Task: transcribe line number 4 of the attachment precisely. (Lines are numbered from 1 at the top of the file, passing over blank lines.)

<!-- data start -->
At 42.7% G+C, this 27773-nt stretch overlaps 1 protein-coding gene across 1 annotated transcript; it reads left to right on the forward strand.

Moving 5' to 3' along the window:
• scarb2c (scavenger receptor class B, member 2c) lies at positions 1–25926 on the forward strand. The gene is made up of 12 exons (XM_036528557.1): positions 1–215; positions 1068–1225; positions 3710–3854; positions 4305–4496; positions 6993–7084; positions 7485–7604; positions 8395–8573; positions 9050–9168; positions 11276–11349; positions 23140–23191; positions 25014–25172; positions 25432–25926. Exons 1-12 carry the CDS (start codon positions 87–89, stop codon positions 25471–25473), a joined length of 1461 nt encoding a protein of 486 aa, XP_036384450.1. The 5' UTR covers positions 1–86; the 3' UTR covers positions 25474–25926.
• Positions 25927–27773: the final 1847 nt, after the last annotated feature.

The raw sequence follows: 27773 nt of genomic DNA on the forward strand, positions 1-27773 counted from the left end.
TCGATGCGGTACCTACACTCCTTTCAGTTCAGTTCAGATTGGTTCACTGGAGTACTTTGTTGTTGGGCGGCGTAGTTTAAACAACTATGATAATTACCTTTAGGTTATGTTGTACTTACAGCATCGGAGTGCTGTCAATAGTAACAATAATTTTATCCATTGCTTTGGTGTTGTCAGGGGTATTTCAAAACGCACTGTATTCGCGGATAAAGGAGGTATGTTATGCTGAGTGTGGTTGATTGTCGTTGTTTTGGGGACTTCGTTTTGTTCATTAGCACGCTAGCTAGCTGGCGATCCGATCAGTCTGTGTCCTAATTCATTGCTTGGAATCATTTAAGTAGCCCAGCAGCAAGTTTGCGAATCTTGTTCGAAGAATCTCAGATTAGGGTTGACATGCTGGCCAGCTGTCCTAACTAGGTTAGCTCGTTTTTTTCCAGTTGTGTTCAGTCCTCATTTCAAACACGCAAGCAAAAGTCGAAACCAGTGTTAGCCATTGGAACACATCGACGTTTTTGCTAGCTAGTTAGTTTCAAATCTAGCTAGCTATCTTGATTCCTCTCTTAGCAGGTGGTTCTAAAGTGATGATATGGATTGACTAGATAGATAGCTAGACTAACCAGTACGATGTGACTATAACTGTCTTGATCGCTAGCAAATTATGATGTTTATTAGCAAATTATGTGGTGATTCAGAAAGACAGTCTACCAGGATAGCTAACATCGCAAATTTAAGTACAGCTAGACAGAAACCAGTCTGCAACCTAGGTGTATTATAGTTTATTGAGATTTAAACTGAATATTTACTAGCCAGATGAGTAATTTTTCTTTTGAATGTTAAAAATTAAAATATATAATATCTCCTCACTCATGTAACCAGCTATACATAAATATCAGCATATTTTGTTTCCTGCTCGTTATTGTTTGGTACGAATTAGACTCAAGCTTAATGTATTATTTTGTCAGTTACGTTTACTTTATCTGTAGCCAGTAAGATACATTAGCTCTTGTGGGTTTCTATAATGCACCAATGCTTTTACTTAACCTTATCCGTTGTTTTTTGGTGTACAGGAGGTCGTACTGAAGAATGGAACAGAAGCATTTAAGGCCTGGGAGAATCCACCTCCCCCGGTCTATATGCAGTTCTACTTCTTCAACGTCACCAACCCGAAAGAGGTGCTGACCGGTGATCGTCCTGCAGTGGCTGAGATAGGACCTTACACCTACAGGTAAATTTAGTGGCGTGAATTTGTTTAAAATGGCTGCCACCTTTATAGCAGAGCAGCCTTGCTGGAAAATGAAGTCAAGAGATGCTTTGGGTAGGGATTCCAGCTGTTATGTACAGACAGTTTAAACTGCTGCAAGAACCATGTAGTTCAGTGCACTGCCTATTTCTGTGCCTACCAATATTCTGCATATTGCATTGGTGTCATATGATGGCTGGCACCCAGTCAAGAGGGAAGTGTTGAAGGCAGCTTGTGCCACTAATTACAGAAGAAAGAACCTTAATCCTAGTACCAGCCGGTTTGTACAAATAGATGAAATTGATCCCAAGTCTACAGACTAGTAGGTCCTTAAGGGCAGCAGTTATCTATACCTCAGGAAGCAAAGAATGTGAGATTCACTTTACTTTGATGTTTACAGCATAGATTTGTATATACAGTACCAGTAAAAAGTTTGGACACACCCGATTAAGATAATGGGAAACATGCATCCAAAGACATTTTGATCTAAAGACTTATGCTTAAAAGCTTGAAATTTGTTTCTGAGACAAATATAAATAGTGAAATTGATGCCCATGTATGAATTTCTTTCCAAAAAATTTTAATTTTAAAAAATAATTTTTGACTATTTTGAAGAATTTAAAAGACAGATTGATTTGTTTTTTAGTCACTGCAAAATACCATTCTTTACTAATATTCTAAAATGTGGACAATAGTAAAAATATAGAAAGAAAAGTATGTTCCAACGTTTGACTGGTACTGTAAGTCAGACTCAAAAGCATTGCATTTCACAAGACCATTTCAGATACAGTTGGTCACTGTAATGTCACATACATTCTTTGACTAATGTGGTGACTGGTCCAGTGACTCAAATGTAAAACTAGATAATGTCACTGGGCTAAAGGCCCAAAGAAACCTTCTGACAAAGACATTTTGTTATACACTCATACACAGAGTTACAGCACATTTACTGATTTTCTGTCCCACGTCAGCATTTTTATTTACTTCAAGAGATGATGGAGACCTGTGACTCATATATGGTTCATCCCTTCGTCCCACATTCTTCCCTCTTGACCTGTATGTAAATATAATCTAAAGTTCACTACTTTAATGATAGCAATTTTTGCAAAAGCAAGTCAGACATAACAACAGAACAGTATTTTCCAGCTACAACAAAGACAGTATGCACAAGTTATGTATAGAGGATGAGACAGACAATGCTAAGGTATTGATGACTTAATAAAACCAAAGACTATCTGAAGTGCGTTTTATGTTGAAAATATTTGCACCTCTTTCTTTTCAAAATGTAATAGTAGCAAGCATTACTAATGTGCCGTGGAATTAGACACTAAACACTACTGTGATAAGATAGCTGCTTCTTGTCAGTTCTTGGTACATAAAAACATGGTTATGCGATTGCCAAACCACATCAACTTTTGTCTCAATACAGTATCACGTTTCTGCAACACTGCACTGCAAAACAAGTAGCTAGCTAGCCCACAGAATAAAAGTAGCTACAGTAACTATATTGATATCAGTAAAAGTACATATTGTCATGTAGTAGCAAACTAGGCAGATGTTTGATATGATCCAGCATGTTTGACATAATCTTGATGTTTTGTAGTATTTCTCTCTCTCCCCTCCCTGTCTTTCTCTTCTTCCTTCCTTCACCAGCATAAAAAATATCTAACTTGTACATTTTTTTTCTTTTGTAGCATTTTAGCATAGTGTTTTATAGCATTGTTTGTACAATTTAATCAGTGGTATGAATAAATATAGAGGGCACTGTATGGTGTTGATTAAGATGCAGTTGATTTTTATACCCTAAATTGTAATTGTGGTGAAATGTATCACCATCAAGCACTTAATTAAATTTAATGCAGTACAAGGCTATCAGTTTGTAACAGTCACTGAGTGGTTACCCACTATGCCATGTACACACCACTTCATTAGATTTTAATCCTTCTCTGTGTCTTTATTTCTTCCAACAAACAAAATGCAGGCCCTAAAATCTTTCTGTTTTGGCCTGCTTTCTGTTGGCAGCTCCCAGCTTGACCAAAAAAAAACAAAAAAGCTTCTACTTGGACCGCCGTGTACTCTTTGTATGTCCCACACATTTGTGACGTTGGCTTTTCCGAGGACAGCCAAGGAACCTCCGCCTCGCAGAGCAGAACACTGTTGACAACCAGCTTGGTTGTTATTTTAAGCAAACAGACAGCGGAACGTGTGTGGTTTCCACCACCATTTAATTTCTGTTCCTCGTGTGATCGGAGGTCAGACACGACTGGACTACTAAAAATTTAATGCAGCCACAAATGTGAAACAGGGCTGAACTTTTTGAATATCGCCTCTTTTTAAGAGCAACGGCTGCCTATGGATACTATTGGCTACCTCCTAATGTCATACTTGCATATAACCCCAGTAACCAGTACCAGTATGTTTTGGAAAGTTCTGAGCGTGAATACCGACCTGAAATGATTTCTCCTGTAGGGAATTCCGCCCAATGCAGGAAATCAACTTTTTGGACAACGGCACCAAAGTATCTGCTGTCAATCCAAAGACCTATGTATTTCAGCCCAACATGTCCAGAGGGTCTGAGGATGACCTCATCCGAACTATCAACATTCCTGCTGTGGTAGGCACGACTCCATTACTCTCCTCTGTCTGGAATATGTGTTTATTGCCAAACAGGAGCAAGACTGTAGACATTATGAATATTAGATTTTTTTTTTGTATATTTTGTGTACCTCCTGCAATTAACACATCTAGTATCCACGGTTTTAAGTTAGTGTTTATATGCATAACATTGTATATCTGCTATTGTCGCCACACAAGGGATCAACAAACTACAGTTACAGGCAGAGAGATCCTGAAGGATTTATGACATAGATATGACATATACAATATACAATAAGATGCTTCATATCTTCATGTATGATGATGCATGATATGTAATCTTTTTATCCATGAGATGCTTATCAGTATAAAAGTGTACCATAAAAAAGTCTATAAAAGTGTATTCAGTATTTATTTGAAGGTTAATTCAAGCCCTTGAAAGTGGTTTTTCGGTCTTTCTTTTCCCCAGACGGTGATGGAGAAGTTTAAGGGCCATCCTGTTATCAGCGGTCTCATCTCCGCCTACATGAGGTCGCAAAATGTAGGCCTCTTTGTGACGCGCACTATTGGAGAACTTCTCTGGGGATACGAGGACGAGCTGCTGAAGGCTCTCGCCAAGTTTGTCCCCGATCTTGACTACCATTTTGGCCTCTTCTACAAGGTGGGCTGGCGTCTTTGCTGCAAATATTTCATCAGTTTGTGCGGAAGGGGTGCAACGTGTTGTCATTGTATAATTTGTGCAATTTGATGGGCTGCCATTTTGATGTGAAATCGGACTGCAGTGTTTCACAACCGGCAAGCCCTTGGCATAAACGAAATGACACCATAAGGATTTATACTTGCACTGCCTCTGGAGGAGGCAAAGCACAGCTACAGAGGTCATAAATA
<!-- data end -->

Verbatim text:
• Positions 25927–27773: the final 1847 nt, after the last annotated feature.